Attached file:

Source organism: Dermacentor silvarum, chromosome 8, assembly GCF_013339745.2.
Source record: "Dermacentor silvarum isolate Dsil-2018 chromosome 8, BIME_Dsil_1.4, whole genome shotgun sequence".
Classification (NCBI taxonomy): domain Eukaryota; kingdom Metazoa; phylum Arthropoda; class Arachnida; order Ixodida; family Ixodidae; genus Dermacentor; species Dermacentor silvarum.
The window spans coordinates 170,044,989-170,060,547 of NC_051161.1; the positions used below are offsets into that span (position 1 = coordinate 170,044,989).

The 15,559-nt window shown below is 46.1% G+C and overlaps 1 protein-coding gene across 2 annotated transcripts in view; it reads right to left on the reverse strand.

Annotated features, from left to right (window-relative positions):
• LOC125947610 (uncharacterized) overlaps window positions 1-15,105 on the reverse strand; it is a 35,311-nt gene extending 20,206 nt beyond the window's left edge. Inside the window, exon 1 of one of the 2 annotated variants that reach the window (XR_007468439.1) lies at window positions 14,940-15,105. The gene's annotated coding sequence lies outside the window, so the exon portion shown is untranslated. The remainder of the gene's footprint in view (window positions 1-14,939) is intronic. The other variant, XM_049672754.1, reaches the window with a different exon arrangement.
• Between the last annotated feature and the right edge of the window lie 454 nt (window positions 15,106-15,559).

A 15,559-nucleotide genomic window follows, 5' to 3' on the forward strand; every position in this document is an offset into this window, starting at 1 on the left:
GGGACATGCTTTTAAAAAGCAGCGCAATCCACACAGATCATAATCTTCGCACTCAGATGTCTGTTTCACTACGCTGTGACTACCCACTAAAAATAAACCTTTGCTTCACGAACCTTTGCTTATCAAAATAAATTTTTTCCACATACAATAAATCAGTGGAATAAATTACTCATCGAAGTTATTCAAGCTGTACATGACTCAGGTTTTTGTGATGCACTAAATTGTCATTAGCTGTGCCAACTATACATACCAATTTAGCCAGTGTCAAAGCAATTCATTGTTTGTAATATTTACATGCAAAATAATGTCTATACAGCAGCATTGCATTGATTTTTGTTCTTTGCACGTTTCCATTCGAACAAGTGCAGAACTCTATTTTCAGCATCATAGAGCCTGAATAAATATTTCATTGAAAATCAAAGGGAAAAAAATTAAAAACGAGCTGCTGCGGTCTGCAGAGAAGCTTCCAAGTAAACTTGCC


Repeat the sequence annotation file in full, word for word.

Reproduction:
Source organism: Dermacentor silvarum, chromosome 8, assembly GCF_013339745.2.
Source record: "Dermacentor silvarum isolate Dsil-2018 chromosome 8, BIME_Dsil_1.4, whole genome shotgun sequence".
Classification (NCBI taxonomy): domain Eukaryota; kingdom Metazoa; phylum Arthropoda; class Arachnida; order Ixodida; family Ixodidae; genus Dermacentor; species Dermacentor silvarum.
The window spans coordinates 170,044,989-170,060,547 of NC_051161.1; the positions used below are offsets into that span (position 1 = coordinate 170,044,989).

The 15,559-nt window shown below is 46.1% G+C and overlaps 1 protein-coding gene across 2 annotated transcripts in view; it reads right to left on the reverse strand.

Annotated features, from left to right (window-relative positions):
• LOC125947610 (uncharacterized) overlaps window positions 1-15,105 on the reverse strand; it is a 35,311-nt gene extending 20,206 nt beyond the window's left edge. Inside the window, exon 1 of one of the 2 annotated variants that reach the window (XR_007468439.1) lies at window positions 14,940-15,105. The gene's annotated coding sequence lies outside the window, so the exon portion shown is untranslated. The remainder of the gene's footprint in view (window positions 1-14,939) is intronic. The other variant, XM_049672754.1, reaches the window with a different exon arrangement.
• Between the last annotated feature and the right edge of the window lie 454 nt (window positions 15,106-15,559).

A 15,559-nucleotide genomic window follows, 5' to 3' on the forward strand; every position in this document is an offset into this window, starting at 1 on the left:
GGGACATGCTTTTAAAAAGCAGCGCAATCCACACAGATCATAATCTTCGCACTCAGATGTCTGTTTCACTACGCTGTGACTACCCACTAAAAATAAACCTTTGCTTCACGAACCTTTGCTTATCAAAATAAATTTTTTCCACATACAATAAATCAGTGGAATAAATTACTCATCGAAGTTATTCAAGCTGTACATGACTCAGGTTTTTGTGATGCACTAAATTGTCATTAGCTGTGCCAACTATACATACCAATTTAGCCAGTGTCAAAGCAATTCATTGTTTGTAATATTTACATGCAAAATAATGTCTATACAGCAGCATTGCATTGATTTTTGTTCTTTGCACGTTTCCATTCGAACAAGTGCAGAACTCTATTTTCAGCATCATAGAGCCTGAATAAATATTTCATTGAAAATCAAAGGGAAAAAAATTAAAAACGAGCTGCTGCGGTCTGCAGAGAAGCTTCCAAGTAAACTTGCC